STONEHOUSE, Brian Julian Warry

1918 - 1998

Brian Stonehouse

Born at Torquay, Devon on 29 August 1918, shortly after his birth his family moved to France where Brian went to school at Wimereux, Pas-de-Calais. They returned to England in 1930 settling in Stowmarket, Suffolk and Brian studied art at Ipswich Art School. Brian obtained work on 'The Vogue' magazine mainly drawing ladies underwear but on the outbreak of the Second World War he joined the Territorial Army and later conscripted into the Royal Artillery. In 1940 he worked as an interpreter for French troops in Glasgow who had been evacuated from Norway and in the autumn of 1941, when training for a commission in the 121 Officer Cadet Unit, the Special Operations Executive contacted him and, due to his fluency in French, SOE recruited him as a wireless operator with code name of Celestin. On 1 July 1941, Stonehouse was parachuted into occupied France and, together with another agent, Blanche Charlet, made contact with the other SOE agents and made regular contact with London but was arrested by the Germans in Chateau Hurlevent near Lyon on 24 October 1941. In 1944 he was transferred to the Natzweiler-Struthof concentration camp in Alsace, where he did life by drawing sketches for the camp commandant, guards and their families, but was sent to the Dachau concentration camp until liberated by U.S. troops on 29 April 1945. After the war awarded a military MBE, remaining in the military for a few months and was a captain working for the Allied Control Commission in Frankfurt, Germany assisting with interrogation of Gestapo and SS members. After 1946, Stonehouse continued his career as a fashion artist in the United States, painting for magazines such as 'Vogue', 'Harper's Bazaar' and 'Elizabeth Arden' but in 1979 he returned to the UK and became a portrait painter with clients such as members of the Royal family. One of his last portraits was of The Queen Mother, which still hangs in the Special Forces Club in London. During his final years Stonehouse was an active Theosophist living at the London branch of the United Lodge of Theosophists. He died on 2 December 1998. Moyse's Hall Museum Bury St Edmunds discovered and facilitated the handing over of his collections following a 'Victory in Europe Day' and Victory in Japan day exhibition, to which the family had bought Brian's art and other personal artefacts.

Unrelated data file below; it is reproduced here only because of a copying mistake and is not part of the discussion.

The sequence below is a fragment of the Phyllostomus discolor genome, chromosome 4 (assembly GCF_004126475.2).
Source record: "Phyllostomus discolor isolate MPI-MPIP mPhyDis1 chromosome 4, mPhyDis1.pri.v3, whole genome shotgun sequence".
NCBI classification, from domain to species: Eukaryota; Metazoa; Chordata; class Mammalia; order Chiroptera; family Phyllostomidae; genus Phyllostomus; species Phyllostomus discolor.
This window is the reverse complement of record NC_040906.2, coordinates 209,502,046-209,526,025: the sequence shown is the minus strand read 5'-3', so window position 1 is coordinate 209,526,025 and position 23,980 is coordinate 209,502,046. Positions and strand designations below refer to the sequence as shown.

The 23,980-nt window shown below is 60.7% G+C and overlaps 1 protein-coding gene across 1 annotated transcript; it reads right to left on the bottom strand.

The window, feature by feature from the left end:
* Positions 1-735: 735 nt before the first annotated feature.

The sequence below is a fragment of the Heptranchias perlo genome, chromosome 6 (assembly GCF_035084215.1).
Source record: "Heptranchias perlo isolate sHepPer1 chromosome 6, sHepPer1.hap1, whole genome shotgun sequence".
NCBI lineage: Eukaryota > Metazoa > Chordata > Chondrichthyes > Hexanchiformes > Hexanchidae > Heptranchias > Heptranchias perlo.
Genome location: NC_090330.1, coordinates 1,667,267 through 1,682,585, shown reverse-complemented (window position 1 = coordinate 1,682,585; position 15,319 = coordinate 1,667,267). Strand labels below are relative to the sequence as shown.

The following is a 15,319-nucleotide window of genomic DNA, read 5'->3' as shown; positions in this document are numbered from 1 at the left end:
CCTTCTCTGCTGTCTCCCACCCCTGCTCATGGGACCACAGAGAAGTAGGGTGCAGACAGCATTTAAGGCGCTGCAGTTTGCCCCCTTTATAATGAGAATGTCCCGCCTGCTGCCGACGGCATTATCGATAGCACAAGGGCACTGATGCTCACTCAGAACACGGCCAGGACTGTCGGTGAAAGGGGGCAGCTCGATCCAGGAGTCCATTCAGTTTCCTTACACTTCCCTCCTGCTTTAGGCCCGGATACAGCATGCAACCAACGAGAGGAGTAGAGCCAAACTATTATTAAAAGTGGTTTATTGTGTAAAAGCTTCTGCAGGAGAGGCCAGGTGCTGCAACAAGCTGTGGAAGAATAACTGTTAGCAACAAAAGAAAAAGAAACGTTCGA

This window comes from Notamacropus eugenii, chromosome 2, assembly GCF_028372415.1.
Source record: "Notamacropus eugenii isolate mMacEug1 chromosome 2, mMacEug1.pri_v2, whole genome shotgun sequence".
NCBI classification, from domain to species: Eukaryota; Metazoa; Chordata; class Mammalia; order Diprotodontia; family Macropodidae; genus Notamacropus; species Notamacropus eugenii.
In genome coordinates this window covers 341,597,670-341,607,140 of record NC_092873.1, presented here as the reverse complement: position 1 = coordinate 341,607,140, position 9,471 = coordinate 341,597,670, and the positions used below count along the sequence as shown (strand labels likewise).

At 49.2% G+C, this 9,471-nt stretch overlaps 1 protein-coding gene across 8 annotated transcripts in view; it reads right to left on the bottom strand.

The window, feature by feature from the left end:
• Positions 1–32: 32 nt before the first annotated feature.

Works by This Painter